Well we have experienced yet another non-traditional May in terms of rainfall.
Traditionally the month opens with heavy thunderstorms that soaked the ground to enable planting holes for late flowering shrubs and trees to be easily dug, to stimulate the formation of fruit on olive and other fruit trees and enable secano (growing without regular watering) of melon, squash and onion crops
It also raises the water table, especially on the north facing where a line of springs ran throughout the year to provide inexpensive running agricultural water and the possibility of bottling up pristine unchlorinated water for domestic cooking and drinking.
Since none of this happened even more villagers have given up traditional agricultural practices and expat gardeners have had to commence summer levels of watering early with very low water tables so there will be no let up until the autumn.
It’s difficult to believe that the first summer we spent in Spain, in the late 80’s, it had rained on 10 days in May and it rained on eight in the first half of June.
But despite the climatic changes gardens are certainly becoming colourful and perfumed and great vegetable crops are being harvested with those being grown in well prepared soil mixes in raised beds or builder’s buckets which are less water demanding than poorly prepared vegetable plots in the open ground.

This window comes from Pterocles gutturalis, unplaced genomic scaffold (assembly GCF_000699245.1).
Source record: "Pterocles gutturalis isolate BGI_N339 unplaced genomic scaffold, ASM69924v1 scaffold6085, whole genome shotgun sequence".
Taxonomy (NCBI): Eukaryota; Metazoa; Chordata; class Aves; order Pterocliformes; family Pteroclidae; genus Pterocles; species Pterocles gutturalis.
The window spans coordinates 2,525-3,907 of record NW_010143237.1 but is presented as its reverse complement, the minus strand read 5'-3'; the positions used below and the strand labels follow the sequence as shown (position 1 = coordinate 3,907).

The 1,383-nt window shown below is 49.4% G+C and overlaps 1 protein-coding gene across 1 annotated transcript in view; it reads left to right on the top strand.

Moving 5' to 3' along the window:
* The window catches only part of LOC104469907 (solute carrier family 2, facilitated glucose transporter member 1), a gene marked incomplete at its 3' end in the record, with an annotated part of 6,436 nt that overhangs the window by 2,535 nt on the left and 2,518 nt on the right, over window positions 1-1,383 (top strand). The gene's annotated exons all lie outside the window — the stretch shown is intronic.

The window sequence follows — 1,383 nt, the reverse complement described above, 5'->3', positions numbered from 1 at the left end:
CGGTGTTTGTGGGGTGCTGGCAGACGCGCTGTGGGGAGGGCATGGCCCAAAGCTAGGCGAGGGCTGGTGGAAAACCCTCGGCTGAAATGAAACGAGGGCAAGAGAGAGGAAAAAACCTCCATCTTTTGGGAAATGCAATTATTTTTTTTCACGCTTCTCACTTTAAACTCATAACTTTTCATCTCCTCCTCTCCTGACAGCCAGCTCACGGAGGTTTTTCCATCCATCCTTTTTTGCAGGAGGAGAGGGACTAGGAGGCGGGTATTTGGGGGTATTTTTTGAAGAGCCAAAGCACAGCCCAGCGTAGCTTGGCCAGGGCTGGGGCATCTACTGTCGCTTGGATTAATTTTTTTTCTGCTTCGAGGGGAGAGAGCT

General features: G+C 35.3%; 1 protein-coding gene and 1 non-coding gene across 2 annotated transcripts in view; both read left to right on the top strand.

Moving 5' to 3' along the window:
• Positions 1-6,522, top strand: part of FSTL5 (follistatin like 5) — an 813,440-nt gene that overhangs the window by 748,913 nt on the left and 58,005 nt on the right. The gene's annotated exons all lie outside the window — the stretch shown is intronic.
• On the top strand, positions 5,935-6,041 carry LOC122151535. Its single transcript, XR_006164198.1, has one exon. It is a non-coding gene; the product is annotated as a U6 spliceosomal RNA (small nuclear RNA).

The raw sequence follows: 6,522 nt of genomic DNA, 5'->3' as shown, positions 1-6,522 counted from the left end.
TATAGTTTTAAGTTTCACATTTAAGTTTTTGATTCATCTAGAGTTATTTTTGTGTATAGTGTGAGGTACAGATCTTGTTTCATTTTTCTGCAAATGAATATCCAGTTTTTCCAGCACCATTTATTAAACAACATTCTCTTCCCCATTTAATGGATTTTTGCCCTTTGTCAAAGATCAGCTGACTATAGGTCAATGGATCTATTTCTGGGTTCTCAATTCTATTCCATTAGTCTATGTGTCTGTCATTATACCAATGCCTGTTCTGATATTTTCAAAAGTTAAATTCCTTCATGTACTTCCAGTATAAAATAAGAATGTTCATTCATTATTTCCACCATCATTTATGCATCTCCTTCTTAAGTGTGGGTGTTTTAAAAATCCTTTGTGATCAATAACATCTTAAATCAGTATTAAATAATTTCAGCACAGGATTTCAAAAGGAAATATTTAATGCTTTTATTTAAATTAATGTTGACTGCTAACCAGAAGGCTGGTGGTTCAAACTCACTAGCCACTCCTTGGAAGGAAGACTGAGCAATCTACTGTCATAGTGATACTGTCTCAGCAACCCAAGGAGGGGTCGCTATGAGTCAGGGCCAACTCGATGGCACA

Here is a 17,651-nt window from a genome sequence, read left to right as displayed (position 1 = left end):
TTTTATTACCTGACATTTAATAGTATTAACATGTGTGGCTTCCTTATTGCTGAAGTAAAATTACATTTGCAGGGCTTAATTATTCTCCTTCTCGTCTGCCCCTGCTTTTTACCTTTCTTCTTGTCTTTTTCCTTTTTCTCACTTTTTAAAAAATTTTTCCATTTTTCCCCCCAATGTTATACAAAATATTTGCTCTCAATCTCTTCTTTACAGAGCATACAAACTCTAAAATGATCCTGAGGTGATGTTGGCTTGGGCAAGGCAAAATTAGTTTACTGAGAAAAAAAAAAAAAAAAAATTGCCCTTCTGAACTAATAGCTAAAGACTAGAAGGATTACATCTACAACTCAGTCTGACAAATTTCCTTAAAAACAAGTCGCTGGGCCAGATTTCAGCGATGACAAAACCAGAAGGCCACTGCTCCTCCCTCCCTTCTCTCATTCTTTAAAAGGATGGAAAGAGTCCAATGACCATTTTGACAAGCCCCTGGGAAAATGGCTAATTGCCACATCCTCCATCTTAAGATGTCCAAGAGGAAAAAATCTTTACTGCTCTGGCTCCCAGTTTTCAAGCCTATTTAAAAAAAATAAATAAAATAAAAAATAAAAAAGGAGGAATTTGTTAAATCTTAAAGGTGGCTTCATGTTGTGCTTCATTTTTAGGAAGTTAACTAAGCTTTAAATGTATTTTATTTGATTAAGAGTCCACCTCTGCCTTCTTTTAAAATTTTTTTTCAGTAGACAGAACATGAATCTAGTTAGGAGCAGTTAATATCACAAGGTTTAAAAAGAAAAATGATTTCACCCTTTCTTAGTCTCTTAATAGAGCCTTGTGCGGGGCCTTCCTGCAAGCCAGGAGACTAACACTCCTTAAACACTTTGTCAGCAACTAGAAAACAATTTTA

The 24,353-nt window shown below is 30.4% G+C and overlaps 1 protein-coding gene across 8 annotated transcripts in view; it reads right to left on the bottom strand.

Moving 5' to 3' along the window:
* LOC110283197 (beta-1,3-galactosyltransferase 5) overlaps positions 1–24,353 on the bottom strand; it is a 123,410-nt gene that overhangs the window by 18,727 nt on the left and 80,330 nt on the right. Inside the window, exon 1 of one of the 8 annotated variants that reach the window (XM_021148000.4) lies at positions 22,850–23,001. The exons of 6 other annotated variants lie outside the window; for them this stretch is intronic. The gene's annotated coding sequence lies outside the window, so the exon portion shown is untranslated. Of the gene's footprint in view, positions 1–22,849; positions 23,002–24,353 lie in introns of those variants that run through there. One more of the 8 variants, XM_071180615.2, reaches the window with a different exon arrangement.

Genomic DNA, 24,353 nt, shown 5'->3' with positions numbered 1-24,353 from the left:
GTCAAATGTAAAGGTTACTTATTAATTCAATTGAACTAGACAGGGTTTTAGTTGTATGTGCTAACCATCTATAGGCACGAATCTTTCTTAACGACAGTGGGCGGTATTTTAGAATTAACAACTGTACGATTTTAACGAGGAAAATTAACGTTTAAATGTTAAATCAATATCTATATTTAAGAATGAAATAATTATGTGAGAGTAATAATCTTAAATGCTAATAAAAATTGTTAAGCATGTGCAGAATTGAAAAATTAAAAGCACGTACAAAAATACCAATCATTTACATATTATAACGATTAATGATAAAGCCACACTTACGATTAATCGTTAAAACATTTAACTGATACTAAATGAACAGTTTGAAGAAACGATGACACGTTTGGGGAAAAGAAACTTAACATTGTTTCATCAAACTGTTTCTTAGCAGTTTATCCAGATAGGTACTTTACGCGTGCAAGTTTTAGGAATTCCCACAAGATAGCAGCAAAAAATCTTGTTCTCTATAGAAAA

In the latter case success comes from ensuring that the top 30 centimetres of soil contains 30 per cent of worked in composts from compost heaps, local horse stables and sheep or goat sheds or bags of ground up well composted animal manures.
In recent years the use of a little TerraCottem water conserving soil improver available via the TerraVida website www.terravida.com at the bottom of planting holes and in seed drills has certainly paid off.
It may seem expensive at first but one uses so little per planting that it is in fact economical in water and plant savings.
Those who developed their garden as four mini gardens, each on one side of the house will have noticed significant differences in the speed of leafing up and flowering of plants such as lantanas, hibiscus and roses as illustrated in the two photographs.
During the last winter cut back both plants had been pruned to the same size and neither have been watered being now 20-year-old plants.
This adds to the interest of gardening in Spain and by midsummer both lantana plants will be equal.
Indeed the north facing plant may well require more summer pruning as it will require less watering as temperatures rise to the mid-30’s.
© Dick Handscombe